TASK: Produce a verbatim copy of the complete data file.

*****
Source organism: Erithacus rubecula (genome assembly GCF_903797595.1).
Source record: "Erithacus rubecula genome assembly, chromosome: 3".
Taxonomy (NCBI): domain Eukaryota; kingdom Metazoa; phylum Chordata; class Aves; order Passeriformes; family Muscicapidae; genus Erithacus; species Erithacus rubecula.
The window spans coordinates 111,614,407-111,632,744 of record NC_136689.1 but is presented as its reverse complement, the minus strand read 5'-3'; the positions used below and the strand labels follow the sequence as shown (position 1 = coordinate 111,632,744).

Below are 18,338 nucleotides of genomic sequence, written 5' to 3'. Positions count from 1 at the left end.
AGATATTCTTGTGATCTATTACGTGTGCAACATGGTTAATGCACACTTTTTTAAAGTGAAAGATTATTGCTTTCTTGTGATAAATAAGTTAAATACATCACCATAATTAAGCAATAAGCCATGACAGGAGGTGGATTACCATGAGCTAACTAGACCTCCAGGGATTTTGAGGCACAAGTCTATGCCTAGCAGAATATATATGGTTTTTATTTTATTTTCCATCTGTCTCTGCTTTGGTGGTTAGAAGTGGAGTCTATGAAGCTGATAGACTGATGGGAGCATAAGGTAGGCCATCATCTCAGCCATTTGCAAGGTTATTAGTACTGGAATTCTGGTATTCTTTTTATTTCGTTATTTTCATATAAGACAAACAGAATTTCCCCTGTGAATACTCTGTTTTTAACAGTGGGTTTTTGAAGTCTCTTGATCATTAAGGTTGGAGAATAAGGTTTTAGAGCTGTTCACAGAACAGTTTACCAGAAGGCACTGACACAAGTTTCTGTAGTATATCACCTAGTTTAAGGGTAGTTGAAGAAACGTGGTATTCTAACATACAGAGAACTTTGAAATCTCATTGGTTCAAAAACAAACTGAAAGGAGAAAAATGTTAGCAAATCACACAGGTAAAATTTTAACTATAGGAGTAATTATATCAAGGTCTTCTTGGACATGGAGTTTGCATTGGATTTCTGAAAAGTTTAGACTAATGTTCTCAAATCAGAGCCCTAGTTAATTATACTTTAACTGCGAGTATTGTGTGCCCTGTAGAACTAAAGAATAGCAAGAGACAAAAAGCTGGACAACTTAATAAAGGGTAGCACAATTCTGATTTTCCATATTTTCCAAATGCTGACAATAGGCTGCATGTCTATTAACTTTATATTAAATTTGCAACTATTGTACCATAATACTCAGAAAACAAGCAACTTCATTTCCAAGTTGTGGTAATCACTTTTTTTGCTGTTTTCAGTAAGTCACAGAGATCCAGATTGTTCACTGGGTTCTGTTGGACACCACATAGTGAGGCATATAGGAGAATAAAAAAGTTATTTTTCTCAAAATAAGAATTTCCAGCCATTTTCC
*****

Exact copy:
Source organism: Erithacus rubecula (genome assembly GCF_903797595.1).
Source record: "Erithacus rubecula genome assembly, chromosome: 3".
Taxonomy (NCBI): domain Eukaryota; kingdom Metazoa; phylum Chordata; class Aves; order Passeriformes; family Muscicapidae; genus Erithacus; species Erithacus rubecula.
The window spans coordinates 111,614,407-111,632,744 of record NC_136689.1 but is presented as its reverse complement, the minus strand read 5'-3'; the positions used below and the strand labels follow the sequence as shown (position 1 = coordinate 111,632,744).

Below are 18,338 nucleotides of genomic sequence, written 5' to 3'. Positions count from 1 at the left end.
AGATATTCTTGTGATCTATTACGTGTGCAACATGGTTAATGCACACTTTTTTAAAGTGAAAGATTATTGCTTTCTTGTGATAAATAAGTTAAATACATCACCATAATTAAGCAATAAGCCATGACAGGAGGTGGATTACCATGAGCTAACTAGACCTCCAGGGATTTTGAGGCACAAGTCTATGCCTAGCAGAATATATATGGTTTTTATTTTATTTTCCATCTGTCTCTGCTTTGGTGGTTAGAAGTGGAGTCTATGAAGCTGATAGACTGATGGGAGCATAAGGTAGGCCATCATCTCAGCCATTTGCAAGGTTATTAGTACTGGAATTCTGGTATTCTTTTTATTTCGTTATTTTCATATAAGACAAACAGAATTTCCCCTGTGAATACTCTGTTTTTAACAGTGGGTTTTTGAAGTCTCTTGATCATTAAGGTTGGAGAATAAGGTTTTAGAGCTGTTCACAGAACAGTTTACCAGAAGGCACTGACACAAGTTTCTGTAGTATATCACCTAGTTTAAGGGTAGTTGAAGAAACGTGGTATTCTAACATACAGAGAACTTTGAAATCTCATTGGTTCAAAAACAAACTGAAAGGAGAAAAATGTTAGCAAATCACACAGGTAAAATTTTAACTATAGGAGTAATTATATCAAGGTCTTCTTGGACATGGAGTTTGCATTGGATTTCTGAAAAGTTTAGACTAATGTTCTCAAATCAGAGCCCTAGTTAATTATACTTTAACTGCGAGTATTGTGTGCCCTGTAGAACTAAAGAATAGCAAGAGACAAAAAGCTGGACAACTTAATAAAGGGTAGCACAATTCTGATTTTCCATATTTTCCAAATGCTGACAATAGGCTGCATGTCTATTAACTTTATATTAAATTTGCAACTATTGTACCATAATACTCAGAAAACAAGCAACTTCATTTCCAAGTTGTGGTAATCACTTTTTTTGCTGTTTTCAGTAAGTCACAGAGATCCAGATTGTTCACTGGGTTCTGTTGGACACCACATAGTGAGGCATATAGGAGAATAAAAAAGTTATTTTTCTCAAAATAAGAATTTCCAGCCATTTTCC